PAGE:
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To mark a new family milestone, UNSW medical graduates and PhD students Emily He and Louis Wang decided to submit their doctoral theses on the same day, accompanied by their children.

Dr He, a gastroenterologist, and Dr Wang, a cardiologist, first met as medical students at UNSW in 2001 and married in 2007.

For her PhD, Dr He conducted research at Cancer Council NSW and the Prince of Wales Clinical School aimed at improving bowel cancer screening tests in Australia. Dr Wang helped pioneer high frequency echocardiography in Australia and its use in elucidating an important mechanism for heart failure at the St Vincent’s Clinical School and the Victor Chang Cardiac Research Institute.

“We thought it would be nice for both of us to submit our theses together and share this milestone with each other and our family,” says Dr He.

The day was made extra special with their daughter, Charlotte, and son, Alexander, who turn 6 and 3 respectively this year, also there to witness the occasion.

“Our eldest is old enough to understand how much work had gone into both our theses in the past few years,” says Dr He, who gave birth to Alexander during her PhD candidacy.

“Coming home at the end of each working day to their smiling faces was and will always be for us our greatest inspiration,” says Dr Wang.

During her PhD, Dr He was the inaugural recipient of the White-Walker Cancer Research Scholarship and spent half a year at the Cancer Epidemiology Unit at the University of Oxford under the supervision of Dame Professor Valerie Beral.

More than 4000 Australians die from bowel cancer each year and more than 17,000 new cases are expected to be diagnosed in 2018. Early detection of bowel cancer is crucial to increase the chances of successful treatment.

Dr He says she decided to carry out a PhD so she could work on projects to improve bowel cancer control in Australia that combined her clinical knowledge and experience as a gastroenterologist with her research skills.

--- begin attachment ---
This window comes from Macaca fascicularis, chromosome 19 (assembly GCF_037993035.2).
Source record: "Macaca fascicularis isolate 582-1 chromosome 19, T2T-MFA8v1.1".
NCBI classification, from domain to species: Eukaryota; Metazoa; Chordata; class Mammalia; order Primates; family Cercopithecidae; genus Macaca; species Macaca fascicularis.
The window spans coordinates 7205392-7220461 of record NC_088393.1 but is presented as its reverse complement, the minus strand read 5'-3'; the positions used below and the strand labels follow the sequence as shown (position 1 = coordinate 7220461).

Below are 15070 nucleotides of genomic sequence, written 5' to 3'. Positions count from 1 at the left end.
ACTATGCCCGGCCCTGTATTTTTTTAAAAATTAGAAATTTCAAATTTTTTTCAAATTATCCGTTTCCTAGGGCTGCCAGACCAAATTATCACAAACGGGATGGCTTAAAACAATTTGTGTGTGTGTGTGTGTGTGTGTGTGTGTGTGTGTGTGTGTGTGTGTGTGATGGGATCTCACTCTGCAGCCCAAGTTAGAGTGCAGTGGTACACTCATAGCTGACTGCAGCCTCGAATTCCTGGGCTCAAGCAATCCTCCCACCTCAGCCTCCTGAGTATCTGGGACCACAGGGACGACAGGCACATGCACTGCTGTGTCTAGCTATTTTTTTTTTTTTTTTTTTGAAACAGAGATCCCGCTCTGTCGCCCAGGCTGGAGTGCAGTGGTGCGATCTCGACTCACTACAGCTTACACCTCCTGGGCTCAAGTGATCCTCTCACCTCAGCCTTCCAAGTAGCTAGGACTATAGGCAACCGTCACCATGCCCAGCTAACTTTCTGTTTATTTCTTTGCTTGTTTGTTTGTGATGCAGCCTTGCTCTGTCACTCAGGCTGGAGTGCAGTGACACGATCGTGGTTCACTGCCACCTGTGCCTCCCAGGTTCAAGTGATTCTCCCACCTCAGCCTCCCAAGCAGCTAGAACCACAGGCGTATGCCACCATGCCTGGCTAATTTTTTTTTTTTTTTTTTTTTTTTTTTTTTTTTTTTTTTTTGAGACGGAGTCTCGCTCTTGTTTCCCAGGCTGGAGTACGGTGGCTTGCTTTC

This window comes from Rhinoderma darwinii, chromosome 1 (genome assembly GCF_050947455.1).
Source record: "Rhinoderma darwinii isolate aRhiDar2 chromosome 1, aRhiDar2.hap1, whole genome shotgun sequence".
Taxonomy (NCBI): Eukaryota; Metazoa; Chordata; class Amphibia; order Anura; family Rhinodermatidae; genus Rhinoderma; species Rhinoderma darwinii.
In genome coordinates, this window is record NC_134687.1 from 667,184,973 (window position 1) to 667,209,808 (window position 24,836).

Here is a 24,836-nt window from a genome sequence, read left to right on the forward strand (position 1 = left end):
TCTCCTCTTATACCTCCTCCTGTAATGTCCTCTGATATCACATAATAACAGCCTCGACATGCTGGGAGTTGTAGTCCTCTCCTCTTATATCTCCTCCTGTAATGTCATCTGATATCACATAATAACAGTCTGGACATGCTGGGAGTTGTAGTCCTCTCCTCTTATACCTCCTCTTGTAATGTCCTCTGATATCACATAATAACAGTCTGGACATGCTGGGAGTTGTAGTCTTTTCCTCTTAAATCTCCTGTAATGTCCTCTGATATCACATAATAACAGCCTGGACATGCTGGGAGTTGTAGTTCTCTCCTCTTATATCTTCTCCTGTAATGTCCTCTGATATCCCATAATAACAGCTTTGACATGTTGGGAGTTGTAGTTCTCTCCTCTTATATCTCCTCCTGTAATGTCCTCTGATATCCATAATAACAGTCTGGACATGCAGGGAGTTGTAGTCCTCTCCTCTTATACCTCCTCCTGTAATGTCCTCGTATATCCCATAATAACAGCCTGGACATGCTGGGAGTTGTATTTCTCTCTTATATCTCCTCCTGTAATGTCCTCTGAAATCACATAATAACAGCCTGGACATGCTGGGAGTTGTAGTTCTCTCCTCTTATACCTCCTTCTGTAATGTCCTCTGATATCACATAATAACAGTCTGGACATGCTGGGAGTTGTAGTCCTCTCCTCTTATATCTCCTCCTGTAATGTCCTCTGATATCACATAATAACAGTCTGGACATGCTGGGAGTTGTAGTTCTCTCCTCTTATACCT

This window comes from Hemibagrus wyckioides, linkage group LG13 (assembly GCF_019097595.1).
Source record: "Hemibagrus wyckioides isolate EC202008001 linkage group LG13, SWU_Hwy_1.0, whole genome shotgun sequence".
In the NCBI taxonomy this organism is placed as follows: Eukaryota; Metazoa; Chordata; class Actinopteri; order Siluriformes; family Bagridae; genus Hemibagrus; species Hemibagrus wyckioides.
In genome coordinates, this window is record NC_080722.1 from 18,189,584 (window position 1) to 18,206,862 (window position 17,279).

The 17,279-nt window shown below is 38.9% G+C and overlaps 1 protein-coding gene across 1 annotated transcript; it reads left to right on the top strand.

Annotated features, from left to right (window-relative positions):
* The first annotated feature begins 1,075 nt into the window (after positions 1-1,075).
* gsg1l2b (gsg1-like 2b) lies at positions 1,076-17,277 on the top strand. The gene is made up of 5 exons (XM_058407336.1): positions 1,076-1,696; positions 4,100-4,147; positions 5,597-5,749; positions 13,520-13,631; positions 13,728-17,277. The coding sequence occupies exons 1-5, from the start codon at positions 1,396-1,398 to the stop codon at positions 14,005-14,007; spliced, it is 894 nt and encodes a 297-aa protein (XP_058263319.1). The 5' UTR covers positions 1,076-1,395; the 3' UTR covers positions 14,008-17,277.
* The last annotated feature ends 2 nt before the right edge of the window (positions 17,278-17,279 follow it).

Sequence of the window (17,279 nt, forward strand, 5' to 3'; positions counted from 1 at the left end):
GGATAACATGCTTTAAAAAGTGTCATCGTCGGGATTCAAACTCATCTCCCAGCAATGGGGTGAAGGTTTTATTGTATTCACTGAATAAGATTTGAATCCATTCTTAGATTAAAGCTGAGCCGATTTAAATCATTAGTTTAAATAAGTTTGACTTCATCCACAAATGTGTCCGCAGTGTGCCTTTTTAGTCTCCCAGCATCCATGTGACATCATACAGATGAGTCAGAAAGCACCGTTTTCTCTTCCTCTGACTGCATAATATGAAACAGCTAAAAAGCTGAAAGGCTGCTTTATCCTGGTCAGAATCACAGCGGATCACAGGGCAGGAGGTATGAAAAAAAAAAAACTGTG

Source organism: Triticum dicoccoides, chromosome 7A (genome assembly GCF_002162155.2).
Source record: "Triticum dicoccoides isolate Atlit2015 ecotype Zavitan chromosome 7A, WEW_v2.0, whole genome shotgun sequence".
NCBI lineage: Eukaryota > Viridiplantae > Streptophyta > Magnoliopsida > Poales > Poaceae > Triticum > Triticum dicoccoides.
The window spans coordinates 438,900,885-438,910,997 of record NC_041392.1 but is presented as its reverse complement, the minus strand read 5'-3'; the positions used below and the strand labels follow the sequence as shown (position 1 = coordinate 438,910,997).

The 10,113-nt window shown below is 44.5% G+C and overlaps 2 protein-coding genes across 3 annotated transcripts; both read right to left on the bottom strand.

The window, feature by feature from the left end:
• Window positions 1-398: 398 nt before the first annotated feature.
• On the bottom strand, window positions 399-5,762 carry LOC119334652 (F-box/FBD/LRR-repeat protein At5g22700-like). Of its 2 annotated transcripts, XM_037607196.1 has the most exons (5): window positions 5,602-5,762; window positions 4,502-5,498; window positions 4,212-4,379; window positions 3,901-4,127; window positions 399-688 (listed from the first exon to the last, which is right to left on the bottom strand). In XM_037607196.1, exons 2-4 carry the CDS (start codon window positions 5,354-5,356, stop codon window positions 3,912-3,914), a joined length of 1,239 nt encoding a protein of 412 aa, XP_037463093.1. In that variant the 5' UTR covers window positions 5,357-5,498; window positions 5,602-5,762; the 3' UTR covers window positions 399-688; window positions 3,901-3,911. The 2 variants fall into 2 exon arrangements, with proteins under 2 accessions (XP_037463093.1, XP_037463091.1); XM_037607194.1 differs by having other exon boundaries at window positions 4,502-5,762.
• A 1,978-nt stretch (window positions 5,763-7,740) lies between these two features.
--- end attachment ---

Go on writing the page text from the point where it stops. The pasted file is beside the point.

“It was a natural fit for me to conduct research aimed at providing a comprehensive evidence-based framework for bowel cancer control.”

Her supervisors were renowned leaders in cancer research at UNSW  Professor Robyn Ward and Associate Professor Karen Canfell, who is Director of the Cancer Research Division at Cancer Council NSW.

“It was a once-in-a lifetime opportunity to work with such inspirational supervisors and an experience that I will always treasure,” she says.

Dr Wang is a past recipient of the University Medal in Medicine at UNSW. He completed cardiology specialist training at St Vincent’s Hospital and benefited enormously from the supervision of leading cardiologists and cardiovascular researchers at UNSW and the Victor Chang Cardiac Research Institute. They included Professor Diane Fatkin, Professor Michael Feneley, Professor Christopher Hayward and Dr Jane Yu, who encouraged him to perform translational research in heart failure pathogenesis using high frequency echocardiography.

For his research, Dr Wang was an American Heart Association Young Investigator Award finalist and a NSW Young Tall Poppy in 2017.

Dr He has recently been awarded a prestigious Churchill Fellowship and plans to investigate effective next-generation methods of bowel cancer screening in Michigan in the US and at the University of Oxford. She will also continue working with Professor Canfell and the Cancer Council NSW in improving bowel cancer screening in Australia.

The path towards completing both PhDs on time was a real team effort, with the couple crediting the unwavering support of both their families.

“Our parents are the real unsung heroes. Without their enormous help, none of this would have been possible,” says Dr He.